I was lucky enough to moderate a panel later in the afternoon -- ostensibly, it was to be about "the Global 3D Landscape," but when we put analyst Michael Pachter
, Insomniac's Mike Acton
, gaming vetern Dave Perry
, and Majesco Entertainment
's Kevin Ray onstage with James Bower of MasterImage 3D
(a 3D display manufacturer) and screenwriter and game producer Matty Rich
, the conversation quickly spun off into a debate about whether 3D is really what we need as gamers. Acton argued that as a developer, he programmed for hardware, and if the hardware wasn't there, the content wouldn't be either. Ray agreed, saying that gaming in 3D was at least a few years off, and wouldn't take hold until both the experiences and the hardware were in place.
I brought up the Nintendo 3DS
, and Pachter said Nintendo would release "the first mass-produced, mass-purchased three-dimensional device." He said that the smaller screen would make the technology more workable, and with Nintendo's own software, "there will be a ton of games." Pachter said that if Nintendo pulled it off, companies like Apple would follow suit, and bet that we'd see a 3D-enabled iPad very soon. Ray said that he'd take that bet (as would most of the other panelists), but agreed that Nintendo's console would be a test -- "it'll be easy to get the Nintendo fanboy, so it'll be a commercial success ... But the test is whether it expands the demographic, because there's something that's offered in the experience that wasn't there before." Perry said he believed that even though gameplay would drive the demand, 3D visuals were a given for gaming (and Bower promised it would be a revolution), just as gaming had already proceeded from 2D to 3D to HD, and so on.
At the end of the day, David Coombes, the Platform Research Manager at Sony, gave a quick presentation about the technical aspects of using 3D in games. He talked a little bit about the nuts and bolts of 3D imaging, and how, by displaying a different parallel image for each eye, displays could trick the viewer into thinking they were seeing a real picture. He also pointed out the limits of 3D, like "window violations" (where the screen's edge cuts off a 3D form, a serious problem in games, where players often control the camera) and issues with the HUD. Crosshairs, he said, don't really work in 3D, since sighting down a gun often depends on the player using one eye to line up the sights.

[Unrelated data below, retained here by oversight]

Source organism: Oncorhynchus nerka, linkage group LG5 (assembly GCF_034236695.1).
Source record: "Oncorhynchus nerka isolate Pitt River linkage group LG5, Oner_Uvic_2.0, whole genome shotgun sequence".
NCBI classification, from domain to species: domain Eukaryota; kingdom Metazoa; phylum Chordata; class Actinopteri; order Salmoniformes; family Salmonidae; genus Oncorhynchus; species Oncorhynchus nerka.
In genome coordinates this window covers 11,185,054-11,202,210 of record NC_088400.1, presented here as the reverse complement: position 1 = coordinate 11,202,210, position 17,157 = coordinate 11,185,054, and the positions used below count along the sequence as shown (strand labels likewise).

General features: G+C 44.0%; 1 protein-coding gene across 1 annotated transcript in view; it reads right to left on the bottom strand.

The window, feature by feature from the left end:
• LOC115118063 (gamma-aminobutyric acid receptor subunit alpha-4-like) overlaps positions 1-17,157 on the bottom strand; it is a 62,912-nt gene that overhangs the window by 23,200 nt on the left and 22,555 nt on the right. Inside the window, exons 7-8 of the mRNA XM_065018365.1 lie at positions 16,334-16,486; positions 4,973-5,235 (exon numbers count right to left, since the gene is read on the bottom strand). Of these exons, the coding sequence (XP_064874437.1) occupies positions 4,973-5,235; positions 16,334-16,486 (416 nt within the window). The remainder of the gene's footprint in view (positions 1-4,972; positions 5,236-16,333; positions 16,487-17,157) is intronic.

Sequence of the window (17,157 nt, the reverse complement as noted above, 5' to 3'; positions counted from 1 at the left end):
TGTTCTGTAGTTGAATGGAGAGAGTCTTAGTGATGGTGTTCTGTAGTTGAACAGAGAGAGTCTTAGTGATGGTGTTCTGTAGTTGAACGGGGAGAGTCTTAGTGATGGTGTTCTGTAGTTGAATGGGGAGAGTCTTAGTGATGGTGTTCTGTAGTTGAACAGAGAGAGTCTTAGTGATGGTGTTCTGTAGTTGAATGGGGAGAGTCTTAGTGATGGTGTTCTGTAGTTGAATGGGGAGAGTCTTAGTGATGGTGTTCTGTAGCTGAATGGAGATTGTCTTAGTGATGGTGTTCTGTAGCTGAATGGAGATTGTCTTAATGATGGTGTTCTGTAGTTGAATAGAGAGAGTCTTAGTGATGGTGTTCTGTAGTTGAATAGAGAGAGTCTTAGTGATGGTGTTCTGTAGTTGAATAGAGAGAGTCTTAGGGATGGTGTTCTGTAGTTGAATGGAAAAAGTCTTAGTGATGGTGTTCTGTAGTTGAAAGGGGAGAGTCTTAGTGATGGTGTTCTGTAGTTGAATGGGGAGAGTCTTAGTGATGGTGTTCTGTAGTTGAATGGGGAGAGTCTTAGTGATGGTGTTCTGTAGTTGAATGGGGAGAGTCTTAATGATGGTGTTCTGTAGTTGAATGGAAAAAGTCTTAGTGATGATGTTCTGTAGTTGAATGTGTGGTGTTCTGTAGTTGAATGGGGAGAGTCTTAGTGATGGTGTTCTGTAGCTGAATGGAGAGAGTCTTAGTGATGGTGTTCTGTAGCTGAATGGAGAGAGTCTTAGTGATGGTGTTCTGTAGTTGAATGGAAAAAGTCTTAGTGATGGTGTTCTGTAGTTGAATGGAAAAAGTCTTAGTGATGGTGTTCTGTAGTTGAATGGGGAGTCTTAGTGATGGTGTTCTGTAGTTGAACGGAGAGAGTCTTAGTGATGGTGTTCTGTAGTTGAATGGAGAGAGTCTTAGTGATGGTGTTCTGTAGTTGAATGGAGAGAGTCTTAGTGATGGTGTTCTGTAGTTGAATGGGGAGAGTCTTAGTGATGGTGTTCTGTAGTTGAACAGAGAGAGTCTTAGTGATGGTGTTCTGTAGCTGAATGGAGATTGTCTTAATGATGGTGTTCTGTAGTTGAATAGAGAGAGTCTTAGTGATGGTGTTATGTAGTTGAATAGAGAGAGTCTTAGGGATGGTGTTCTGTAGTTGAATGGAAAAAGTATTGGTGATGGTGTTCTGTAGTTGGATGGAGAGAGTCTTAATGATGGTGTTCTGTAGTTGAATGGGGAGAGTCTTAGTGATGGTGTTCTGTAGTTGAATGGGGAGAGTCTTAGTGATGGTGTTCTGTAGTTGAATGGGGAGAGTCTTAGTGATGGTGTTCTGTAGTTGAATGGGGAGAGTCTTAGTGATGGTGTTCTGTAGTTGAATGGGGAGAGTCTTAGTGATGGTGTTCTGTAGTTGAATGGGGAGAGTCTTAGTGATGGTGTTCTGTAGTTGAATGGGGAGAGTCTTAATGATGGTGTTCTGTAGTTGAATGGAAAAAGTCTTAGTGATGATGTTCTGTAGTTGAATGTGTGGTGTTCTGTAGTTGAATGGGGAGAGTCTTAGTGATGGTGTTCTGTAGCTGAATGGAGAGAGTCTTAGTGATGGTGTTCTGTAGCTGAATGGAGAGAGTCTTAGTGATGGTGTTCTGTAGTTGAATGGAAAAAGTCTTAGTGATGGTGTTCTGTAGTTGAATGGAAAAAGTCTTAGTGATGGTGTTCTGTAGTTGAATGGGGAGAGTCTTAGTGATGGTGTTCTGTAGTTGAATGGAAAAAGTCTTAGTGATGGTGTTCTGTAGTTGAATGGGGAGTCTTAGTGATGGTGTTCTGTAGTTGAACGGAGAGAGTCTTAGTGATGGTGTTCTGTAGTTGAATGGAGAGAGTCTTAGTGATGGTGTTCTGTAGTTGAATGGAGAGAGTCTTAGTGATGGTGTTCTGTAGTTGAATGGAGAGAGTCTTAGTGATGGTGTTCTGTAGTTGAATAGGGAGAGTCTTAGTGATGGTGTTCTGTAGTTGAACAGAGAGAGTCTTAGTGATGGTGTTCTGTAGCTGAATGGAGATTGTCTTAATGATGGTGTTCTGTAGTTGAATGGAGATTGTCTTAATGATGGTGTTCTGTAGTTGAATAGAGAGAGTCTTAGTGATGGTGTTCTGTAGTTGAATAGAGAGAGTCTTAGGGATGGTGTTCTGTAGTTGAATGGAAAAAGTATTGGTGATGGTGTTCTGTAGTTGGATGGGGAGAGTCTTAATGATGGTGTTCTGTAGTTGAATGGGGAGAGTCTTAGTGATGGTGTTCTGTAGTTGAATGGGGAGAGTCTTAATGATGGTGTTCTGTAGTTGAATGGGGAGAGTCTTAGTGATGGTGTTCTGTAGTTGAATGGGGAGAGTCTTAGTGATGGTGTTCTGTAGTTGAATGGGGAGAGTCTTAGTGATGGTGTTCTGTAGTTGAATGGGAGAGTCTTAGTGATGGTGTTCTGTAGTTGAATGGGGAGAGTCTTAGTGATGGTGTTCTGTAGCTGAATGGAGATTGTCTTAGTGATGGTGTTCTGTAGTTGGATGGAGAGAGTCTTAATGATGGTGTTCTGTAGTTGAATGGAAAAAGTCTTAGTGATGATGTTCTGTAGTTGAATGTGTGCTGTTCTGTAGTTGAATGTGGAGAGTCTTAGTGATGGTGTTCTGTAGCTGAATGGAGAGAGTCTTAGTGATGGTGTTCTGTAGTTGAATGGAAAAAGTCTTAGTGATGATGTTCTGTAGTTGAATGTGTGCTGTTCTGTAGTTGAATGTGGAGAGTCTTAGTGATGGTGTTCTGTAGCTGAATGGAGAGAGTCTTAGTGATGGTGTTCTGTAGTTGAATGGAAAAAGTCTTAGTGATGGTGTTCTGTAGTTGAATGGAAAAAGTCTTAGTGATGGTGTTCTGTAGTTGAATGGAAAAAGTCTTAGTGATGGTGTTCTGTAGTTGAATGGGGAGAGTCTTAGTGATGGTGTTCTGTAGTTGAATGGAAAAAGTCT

And he closed off the summit's first day with an impressive demo of PlayStation Move
(the same one we saw at GDC earlier this year
). Coombes used a software demo to change the controllers on screen into swords, a Sony logo, and at one amusing point, 3D models of the actual controllers (the shape of the physical controllers showed through his hands). He demonstrated how quick the system was by actually tossing one of the controllers in the air while it represented a sword on screen -- the controller/blade flipped a few times until Coombes caught it again by the "hilt." And Coombes showed off Move's body tracking function, suggesting that developers could implement better 3D simply by tracking the player's movement, and adjusting the screen view according to that.
The first annual 3D Gaming Summit had plenty of interesting tech demos (and even a truck showing off custom-made 3D glasses), but even the professionals in attendance seemed to agree that the concept is still in the planning stages. "Nintendo fanboys" aside, the consensus was that it will likely be a while, possibly even years, until we see gaming in 3D become commonplace.